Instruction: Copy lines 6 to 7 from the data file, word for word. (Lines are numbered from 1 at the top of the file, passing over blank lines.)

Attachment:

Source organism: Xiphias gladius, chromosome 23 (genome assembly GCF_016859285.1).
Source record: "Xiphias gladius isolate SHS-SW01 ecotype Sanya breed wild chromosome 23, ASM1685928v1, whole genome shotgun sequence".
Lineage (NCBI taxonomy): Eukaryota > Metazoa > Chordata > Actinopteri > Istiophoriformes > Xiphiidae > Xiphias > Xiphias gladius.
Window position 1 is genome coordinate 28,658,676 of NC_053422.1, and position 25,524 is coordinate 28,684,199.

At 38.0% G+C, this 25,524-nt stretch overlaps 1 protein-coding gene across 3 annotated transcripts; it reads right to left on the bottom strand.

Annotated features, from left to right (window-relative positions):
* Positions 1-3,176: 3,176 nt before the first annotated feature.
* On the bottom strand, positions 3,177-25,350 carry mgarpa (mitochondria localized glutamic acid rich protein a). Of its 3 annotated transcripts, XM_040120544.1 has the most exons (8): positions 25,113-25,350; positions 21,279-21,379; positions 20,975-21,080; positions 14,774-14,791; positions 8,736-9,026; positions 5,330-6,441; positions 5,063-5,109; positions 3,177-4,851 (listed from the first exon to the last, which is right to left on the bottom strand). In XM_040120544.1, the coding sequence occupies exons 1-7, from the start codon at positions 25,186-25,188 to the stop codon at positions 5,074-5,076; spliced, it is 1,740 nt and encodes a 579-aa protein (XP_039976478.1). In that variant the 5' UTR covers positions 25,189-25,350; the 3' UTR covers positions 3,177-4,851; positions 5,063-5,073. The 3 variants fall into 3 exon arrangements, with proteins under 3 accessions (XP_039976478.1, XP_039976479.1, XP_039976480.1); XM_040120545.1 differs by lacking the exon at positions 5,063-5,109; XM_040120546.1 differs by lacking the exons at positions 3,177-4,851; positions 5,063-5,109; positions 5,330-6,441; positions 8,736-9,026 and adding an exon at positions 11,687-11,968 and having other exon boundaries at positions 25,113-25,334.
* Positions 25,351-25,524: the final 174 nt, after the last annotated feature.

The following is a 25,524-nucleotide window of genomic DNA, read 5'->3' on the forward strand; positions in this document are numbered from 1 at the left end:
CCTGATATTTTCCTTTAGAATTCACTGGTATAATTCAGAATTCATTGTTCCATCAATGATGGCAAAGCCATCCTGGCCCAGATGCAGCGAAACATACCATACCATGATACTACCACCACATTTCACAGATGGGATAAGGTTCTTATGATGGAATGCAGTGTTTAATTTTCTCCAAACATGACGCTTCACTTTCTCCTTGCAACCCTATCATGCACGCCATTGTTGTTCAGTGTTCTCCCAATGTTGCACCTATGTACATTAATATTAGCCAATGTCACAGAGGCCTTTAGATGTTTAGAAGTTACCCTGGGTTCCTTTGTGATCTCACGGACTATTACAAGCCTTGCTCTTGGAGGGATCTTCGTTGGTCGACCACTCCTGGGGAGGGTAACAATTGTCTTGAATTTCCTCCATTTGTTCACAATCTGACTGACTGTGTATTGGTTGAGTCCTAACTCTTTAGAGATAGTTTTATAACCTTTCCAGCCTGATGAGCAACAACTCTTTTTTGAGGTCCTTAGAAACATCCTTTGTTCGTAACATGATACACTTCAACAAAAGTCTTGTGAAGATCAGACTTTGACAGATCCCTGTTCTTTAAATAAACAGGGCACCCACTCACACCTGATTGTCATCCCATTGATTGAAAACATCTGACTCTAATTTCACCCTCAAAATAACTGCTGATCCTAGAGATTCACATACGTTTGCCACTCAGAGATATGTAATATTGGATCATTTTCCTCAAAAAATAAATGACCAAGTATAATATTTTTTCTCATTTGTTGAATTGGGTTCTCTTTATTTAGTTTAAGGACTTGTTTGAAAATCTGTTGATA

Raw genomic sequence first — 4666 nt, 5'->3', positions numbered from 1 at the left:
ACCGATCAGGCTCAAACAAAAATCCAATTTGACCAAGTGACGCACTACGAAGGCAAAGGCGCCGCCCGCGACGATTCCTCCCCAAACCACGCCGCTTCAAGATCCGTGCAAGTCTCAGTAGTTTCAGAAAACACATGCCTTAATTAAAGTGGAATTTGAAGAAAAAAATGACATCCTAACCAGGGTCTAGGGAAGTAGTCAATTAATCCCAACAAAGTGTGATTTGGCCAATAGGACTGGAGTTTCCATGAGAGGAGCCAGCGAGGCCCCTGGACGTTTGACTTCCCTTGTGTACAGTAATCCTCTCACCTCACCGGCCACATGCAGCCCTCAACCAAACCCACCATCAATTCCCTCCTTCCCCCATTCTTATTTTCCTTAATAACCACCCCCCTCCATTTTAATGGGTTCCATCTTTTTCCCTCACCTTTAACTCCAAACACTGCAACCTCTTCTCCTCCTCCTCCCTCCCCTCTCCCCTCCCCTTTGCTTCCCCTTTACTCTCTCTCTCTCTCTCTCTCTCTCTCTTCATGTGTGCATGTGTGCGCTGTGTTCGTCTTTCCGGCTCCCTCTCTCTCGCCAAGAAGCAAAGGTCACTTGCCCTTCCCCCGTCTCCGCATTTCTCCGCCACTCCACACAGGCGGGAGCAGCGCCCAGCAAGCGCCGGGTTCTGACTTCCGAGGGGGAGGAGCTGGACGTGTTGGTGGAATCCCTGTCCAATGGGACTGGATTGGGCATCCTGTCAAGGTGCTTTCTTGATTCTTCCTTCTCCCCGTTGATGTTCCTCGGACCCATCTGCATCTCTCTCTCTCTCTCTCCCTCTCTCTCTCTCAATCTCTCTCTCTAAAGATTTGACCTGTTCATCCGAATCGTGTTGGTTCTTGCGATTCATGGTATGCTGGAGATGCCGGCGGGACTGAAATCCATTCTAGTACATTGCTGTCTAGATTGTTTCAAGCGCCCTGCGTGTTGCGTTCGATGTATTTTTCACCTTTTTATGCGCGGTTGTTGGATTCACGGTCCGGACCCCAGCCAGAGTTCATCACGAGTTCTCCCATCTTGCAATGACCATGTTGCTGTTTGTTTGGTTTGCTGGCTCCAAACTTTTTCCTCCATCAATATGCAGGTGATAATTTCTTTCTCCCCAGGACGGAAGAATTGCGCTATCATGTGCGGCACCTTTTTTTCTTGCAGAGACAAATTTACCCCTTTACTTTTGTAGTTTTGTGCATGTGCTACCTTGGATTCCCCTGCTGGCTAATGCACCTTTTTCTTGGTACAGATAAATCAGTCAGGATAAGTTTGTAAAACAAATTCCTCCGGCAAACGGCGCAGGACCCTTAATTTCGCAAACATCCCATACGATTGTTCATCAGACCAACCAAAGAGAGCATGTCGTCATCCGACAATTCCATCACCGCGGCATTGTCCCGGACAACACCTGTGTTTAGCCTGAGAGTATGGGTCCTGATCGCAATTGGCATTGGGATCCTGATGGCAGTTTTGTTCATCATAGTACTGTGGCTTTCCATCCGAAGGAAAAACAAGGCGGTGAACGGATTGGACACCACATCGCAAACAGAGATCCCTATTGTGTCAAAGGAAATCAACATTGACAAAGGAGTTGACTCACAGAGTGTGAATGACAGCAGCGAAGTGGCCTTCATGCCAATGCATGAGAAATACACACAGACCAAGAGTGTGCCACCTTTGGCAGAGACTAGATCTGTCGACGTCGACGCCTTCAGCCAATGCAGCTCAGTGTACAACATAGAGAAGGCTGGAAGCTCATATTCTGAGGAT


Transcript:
Annotated features, from left to right (window-relative positions):
* Positions 1-3,176: 3,176 nt before the first annotated feature.